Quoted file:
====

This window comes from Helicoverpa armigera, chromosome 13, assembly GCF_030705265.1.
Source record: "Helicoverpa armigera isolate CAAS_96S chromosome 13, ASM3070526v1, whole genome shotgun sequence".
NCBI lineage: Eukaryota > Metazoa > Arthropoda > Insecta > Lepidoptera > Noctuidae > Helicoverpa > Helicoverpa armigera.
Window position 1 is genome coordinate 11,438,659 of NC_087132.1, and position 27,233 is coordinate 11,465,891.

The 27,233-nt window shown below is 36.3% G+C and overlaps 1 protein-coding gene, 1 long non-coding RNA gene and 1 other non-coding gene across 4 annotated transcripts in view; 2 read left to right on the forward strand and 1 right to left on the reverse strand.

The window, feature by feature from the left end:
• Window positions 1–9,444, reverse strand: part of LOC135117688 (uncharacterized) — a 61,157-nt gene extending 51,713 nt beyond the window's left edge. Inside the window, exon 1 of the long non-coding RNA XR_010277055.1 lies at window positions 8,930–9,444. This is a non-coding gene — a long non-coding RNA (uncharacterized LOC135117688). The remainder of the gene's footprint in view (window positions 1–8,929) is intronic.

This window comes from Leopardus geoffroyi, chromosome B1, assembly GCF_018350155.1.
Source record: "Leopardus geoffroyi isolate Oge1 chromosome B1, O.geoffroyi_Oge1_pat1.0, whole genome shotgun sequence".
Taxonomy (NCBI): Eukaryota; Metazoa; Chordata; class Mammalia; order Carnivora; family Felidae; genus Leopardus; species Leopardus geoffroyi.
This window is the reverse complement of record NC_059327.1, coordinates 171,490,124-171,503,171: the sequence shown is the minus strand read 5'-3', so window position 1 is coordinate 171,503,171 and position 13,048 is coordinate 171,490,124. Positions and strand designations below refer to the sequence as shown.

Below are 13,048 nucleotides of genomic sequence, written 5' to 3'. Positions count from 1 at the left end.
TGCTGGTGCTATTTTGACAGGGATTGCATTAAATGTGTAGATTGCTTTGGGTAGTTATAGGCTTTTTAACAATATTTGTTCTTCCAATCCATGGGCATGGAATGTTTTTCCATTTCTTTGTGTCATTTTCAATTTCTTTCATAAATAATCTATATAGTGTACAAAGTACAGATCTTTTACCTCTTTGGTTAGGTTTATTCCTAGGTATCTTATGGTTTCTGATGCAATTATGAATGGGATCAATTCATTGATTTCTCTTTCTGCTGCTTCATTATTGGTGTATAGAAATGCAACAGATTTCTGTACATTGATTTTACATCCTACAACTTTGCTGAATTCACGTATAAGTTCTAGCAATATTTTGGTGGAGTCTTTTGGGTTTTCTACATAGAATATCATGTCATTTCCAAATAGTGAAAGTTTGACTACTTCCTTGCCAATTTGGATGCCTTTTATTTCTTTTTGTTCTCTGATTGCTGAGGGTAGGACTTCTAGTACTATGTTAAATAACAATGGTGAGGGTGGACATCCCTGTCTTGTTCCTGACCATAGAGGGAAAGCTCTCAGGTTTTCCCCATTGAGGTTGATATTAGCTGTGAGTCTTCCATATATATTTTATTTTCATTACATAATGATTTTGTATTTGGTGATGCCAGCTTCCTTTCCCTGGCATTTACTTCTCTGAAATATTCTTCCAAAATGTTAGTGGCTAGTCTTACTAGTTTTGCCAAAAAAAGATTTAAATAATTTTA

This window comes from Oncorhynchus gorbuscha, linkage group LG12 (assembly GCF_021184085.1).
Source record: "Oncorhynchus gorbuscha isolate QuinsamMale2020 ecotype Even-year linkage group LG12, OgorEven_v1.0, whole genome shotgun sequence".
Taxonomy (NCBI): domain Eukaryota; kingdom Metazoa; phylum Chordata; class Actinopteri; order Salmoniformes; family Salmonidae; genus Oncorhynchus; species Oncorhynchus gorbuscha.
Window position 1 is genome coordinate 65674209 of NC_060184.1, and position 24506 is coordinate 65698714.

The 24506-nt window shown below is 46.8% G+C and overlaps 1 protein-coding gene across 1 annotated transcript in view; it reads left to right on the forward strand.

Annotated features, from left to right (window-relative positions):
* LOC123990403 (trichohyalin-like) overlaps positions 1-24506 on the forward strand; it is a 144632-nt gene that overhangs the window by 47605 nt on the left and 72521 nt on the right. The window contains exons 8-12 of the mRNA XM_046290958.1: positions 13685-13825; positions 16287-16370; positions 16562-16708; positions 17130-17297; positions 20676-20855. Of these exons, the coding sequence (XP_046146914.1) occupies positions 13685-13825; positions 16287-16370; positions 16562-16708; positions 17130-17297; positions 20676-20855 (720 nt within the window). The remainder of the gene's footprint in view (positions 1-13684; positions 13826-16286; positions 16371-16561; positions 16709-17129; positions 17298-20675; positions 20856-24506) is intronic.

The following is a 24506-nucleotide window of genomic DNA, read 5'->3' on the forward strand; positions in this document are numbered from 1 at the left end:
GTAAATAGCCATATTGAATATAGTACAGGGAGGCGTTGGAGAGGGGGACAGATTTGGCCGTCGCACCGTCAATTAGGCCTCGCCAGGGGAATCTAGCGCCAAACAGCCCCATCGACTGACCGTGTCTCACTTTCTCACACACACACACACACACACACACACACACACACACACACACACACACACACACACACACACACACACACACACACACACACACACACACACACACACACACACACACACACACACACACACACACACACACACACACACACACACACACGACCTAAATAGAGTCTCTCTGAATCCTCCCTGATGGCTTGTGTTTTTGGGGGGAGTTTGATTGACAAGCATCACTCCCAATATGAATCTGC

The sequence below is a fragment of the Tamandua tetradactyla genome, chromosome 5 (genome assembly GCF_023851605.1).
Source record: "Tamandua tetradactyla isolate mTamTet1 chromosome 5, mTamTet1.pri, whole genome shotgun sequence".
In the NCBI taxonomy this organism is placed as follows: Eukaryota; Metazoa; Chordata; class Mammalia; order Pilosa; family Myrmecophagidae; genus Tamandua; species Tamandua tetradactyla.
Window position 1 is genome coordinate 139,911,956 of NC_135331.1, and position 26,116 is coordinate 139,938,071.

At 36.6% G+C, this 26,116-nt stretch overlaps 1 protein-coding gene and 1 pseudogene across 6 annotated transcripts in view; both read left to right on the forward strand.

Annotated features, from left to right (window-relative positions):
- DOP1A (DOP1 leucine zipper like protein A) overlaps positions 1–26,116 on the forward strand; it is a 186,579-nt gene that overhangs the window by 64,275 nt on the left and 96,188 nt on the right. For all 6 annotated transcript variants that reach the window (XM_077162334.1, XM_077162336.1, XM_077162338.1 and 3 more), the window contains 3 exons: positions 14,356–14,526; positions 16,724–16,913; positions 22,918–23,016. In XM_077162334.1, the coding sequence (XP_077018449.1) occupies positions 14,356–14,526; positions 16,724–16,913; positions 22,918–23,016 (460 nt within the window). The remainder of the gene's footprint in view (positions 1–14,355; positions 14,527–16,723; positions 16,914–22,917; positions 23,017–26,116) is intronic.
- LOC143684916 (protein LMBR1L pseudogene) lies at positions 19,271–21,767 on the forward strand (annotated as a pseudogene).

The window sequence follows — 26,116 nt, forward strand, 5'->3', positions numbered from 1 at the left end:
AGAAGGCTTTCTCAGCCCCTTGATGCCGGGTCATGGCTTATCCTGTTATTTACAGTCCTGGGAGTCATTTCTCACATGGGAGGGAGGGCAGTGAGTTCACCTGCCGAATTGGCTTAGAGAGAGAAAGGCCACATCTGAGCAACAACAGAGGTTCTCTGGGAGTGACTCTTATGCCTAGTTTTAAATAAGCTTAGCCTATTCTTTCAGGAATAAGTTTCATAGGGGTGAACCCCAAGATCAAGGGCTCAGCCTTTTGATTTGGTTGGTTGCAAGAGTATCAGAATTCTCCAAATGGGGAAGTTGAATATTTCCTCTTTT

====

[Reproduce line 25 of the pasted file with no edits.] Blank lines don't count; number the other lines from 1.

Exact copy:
In the NCBI taxonomy this organism is placed as follows: Eukaryota; Metazoa; Chordata; class Mammalia; order Pilosa; family Myrmecophagidae; genus Tamandua; species Tamandua tetradactyla.